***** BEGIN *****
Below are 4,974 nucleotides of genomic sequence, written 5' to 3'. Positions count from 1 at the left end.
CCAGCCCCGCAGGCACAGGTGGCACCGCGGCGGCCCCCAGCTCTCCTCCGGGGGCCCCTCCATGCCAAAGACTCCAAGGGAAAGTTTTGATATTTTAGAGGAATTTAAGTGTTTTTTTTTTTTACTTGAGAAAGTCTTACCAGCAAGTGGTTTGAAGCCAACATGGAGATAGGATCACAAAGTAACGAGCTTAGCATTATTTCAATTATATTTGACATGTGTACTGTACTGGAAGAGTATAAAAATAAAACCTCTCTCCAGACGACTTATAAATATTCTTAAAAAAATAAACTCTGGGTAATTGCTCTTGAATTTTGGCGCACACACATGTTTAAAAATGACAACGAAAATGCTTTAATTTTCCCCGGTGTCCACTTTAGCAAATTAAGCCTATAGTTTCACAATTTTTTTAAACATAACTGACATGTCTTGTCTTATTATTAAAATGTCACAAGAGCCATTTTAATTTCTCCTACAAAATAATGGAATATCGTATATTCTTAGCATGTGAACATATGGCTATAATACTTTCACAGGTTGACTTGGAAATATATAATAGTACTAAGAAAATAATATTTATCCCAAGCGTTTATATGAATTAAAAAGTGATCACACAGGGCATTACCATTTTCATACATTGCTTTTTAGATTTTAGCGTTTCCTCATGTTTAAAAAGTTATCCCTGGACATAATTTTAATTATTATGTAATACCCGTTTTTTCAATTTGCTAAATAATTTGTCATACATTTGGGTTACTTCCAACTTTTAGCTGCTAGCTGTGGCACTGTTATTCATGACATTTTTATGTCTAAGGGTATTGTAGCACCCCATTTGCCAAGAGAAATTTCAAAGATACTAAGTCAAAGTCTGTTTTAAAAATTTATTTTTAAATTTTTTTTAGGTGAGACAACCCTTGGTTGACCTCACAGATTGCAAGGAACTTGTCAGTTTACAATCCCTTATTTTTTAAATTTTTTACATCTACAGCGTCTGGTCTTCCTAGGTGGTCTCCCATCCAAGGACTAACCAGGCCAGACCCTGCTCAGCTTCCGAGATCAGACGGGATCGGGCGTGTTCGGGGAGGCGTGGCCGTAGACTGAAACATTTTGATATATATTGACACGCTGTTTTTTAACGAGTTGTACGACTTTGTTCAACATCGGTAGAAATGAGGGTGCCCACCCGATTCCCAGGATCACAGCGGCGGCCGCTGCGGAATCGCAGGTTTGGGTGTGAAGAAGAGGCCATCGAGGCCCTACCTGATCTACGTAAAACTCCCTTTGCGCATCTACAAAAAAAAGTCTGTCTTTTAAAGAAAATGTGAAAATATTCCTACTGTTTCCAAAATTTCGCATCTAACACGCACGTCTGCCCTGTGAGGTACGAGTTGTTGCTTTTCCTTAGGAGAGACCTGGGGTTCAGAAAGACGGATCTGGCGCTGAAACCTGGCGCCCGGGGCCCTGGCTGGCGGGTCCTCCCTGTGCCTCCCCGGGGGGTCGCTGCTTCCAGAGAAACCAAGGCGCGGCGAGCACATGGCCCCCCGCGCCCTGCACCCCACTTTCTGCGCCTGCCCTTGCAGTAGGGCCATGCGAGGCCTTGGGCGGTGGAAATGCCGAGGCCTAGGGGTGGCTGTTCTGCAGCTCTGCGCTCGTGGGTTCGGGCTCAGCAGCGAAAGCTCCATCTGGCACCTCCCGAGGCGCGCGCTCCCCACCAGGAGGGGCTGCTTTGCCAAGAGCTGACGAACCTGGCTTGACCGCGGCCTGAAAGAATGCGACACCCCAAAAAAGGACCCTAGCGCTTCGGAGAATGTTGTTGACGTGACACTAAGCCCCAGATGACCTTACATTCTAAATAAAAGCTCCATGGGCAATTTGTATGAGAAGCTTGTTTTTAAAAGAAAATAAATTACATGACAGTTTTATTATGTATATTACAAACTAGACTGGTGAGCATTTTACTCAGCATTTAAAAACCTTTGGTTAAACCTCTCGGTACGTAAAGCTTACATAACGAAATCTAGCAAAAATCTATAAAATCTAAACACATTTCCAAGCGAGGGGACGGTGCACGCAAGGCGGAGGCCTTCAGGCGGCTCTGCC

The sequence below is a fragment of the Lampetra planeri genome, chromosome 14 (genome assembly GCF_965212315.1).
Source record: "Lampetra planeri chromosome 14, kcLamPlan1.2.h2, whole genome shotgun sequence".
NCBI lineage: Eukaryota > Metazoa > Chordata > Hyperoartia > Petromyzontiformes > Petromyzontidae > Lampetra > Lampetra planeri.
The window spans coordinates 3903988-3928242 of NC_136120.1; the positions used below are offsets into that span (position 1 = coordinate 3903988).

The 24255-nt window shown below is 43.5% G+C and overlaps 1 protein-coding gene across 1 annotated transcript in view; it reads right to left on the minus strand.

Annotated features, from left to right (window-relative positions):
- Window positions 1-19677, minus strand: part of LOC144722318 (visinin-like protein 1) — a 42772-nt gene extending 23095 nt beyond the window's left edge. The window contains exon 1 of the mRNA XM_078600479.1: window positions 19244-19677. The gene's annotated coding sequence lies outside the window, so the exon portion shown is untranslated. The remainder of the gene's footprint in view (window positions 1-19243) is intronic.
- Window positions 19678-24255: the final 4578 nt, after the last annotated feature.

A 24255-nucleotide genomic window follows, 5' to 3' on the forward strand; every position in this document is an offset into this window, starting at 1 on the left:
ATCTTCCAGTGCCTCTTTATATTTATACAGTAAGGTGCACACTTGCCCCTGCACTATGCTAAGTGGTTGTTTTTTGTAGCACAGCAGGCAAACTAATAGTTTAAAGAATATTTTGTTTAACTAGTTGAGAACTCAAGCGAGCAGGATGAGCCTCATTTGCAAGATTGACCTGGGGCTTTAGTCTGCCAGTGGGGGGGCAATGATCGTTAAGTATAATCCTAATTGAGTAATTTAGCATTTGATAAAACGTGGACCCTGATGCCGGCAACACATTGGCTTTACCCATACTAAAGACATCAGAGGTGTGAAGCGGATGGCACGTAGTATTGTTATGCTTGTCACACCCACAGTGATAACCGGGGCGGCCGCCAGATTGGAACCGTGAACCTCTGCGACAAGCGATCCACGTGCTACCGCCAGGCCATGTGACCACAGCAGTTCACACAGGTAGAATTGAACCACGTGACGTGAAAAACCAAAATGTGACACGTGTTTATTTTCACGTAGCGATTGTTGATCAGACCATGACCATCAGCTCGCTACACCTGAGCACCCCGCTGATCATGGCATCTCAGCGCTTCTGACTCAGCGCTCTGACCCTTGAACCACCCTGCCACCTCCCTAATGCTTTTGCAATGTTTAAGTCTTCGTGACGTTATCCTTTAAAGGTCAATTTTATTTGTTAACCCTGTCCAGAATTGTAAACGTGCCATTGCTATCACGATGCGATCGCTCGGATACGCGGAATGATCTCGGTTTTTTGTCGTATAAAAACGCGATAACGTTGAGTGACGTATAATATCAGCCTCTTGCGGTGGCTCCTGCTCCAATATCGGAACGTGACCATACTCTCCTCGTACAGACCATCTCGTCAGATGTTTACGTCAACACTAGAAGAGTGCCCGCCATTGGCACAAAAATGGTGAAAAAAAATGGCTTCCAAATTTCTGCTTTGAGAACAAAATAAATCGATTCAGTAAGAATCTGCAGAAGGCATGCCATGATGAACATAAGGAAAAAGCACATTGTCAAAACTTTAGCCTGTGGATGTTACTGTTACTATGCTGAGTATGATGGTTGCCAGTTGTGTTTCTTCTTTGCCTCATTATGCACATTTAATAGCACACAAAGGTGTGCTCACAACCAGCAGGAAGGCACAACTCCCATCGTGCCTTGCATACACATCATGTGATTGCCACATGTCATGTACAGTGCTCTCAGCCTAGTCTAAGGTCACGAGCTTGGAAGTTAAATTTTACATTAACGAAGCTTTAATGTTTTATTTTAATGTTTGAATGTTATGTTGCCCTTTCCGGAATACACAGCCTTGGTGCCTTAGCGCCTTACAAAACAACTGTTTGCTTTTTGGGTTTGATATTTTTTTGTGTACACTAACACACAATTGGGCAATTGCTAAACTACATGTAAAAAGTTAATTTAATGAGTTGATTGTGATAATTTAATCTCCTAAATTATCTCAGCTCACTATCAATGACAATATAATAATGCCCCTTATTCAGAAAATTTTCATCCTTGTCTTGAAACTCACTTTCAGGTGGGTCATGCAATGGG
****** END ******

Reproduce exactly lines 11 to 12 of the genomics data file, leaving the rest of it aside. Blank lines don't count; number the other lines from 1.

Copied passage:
A 24255-nucleotide genomic window follows, 5' to 3' on the forward strand; every position in this document is an offset into this window, starting at 1 on the left:
ATCTTCCAGTGCCTCTTTATATTTATACAGTAAGGTGCACACTTGCCCCTGCACTATGCTAAGTGGTTGTTTTTTGTAGCACAGCAGGCAAACTAATAGTTTAAAGAATATTTTGTTTAACTAGTTGAGAACTCAAGCGAGCAGGATGAGCCTCATTTGCAAGATTGACCTGGGGCTTTAGTCTGCCAGTGGGGGGGCAATGATCGTTAAGTATAATCCTAATTGAGTAATTTAGCATTTGATAAAACGTGGACCCTGATGCCGGCAACACATTGGCTTTACCCATACTAAAGACATCAGAGGTGTGAAGCGGATGGCACGTAGTATTGTTATGCTTGTCACACCCACAGTGATAACCGGGGCGGCCGCCAGATTGGAACCGTGAACCTCTGCGACAAGCGATCCACGTGCTACCGCCAGGCCATGTGACCACAGCAGTTCACACAGGTAGAATTGAACCACGTGACGTGAAAAACCAAAATGTGACACGTGTTTATTTTCACGTAGCGATTGTTGATCAGACCATGACCATCAGCTCGCTACACCTGAGCACCCCGCTGATCATGGCATCTCAGCGCTTCTGACTCAGCGCTCTGACCCTTGAACCACCCTGCCACCTCCCTAATGCTTTTGCAATGTTTAAGTCTTCGTGACGTTATCCTTTAAAGGTCAATTTTATTTGTTAACCCTGTCCAGAATTGTAAACGTGCCATTGCTATCACGATGCGATCGCTCGGATACGCGGAATGATCTCGGTTTTTTGTCGTATAAAAACGCGATAACGTTGAGTGACGTATAATATCAGCCTCTTGCGGTGGCTCCTGCTCCAATATCGGAACGTGACCATACTCTCCTCGTACAGACCATCTCGTCAGATGTTTACGTCAACACTAGAAGAGTGCCCGCCATTGGCACAAAAATGGTGAAAAAAAATGGCTTCCAAATTTCTGCTTTGAGAACAAAATAAATCGATTCAGTAAGAATCTGCAGAAGGCATGCCATGATGAACATAAGGAAAAAGCACATTGTCAAAACTTTAGCCTGTGGATGTTACTGTTACTATGCTGAGTATGATGGTTGCCAGTTGTGTTTCTTCTTTGCCTCATTATGCACATTTAATAGCACACAAAGGTGTGCTCACAACCAGCAGGAAGGCACAACTCCCATCGTGCCTTGCATACACATCATGTGATTGCCACATGTCATGTACAGTGCTCTCAGCCTAGTCTAAGGTCACGAGCTTGGAAGTTAAATTTTACATTAACGAAGCTTTAATGTTTTATTTTAATGTTTGAATGTTATGTTGCCCTTTCCGGAATACACAGCCTTGGTGCCTTAGCGCCTTACAAAACAACTGTTTGCTTTTTGGGTTTGATATTTTTTTGTGTACACTAACACACAATTGGGCAATTGCTAAACTACATGTAAAAAGTTAATTTAATGAGTTGATTGTGATAATTTAATCTCCTAAATTATCTCAGCTCACTATCAATGACAATATAATAATGCCCCTTATTCAGAAAATTTTCATCCTTGTCTTGAAACTCACTTTCAGGTGGGTCATGCAATGGG